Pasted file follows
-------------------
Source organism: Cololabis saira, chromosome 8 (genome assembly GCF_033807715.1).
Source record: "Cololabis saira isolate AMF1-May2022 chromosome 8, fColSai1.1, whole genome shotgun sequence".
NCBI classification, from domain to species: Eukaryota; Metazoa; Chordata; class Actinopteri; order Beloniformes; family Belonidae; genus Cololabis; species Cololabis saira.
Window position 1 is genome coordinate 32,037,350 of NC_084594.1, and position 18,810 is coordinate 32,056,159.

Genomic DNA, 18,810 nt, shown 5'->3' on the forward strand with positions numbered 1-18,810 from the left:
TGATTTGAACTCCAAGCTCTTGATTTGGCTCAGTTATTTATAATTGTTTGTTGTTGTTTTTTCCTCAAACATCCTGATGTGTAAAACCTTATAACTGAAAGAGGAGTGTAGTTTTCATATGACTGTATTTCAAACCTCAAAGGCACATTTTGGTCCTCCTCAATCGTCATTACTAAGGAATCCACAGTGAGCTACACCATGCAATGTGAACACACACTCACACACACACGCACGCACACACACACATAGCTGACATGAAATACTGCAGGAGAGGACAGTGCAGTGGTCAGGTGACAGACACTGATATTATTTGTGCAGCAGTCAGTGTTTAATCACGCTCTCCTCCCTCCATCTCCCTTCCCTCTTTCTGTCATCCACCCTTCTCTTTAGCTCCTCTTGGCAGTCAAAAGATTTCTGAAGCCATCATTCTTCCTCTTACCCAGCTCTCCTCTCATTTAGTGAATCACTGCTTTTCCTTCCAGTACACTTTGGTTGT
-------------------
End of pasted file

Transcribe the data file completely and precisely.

Source organism: Cololabis saira, chromosome 8 (genome assembly GCF_033807715.1).
Source record: "Cololabis saira isolate AMF1-May2022 chromosome 8, fColSai1.1, whole genome shotgun sequence".
NCBI classification, from domain to species: Eukaryota; Metazoa; Chordata; class Actinopteri; order Beloniformes; family Belonidae; genus Cololabis; species Cololabis saira.
Window position 1 is genome coordinate 32,037,350 of NC_084594.1, and position 18,810 is coordinate 32,056,159.

Genomic DNA, 18,810 nt, shown 5'->3' on the forward strand with positions numbered 1-18,810 from the left:
TGATTTGAACTCCAAGCTCTTGATTTGGCTCAGTTATTTATAATTGTTTGTTGTTGTTTTTTCCTCAAACATCCTGATGTGTAAAACCTTATAACTGAAAGAGGAGTGTAGTTTTCATATGACTGTATTTCAAACCTCAAAGGCACATTTTGGTCCTCCTCAATCGTCATTACTAAGGAATCCACAGTGAGCTACACCATGCAATGTGAACACACACTCACACACACACGCACGCACACACACACATAGCTGACATGAAATACTGCAGGAGAGGACAGTGCAGTGGTCAGGTGACAGACACTGATATTATTTGTGCAGCAGTCAGTGTTTAATCACGCTCTCCTCCCTCCATCTCCCTTCCCTCTTTCTGTCATCCACCCTTCTCTTTAGCTCCTCTTGGCAGTCAAAAGATTTCTGAAGCCATCATTCTTCCTCTTACCCAGCTCTCCTCTCATTTAGTGAATCACTGCTTTTCCTTCCAGTACACTTTGGTTGT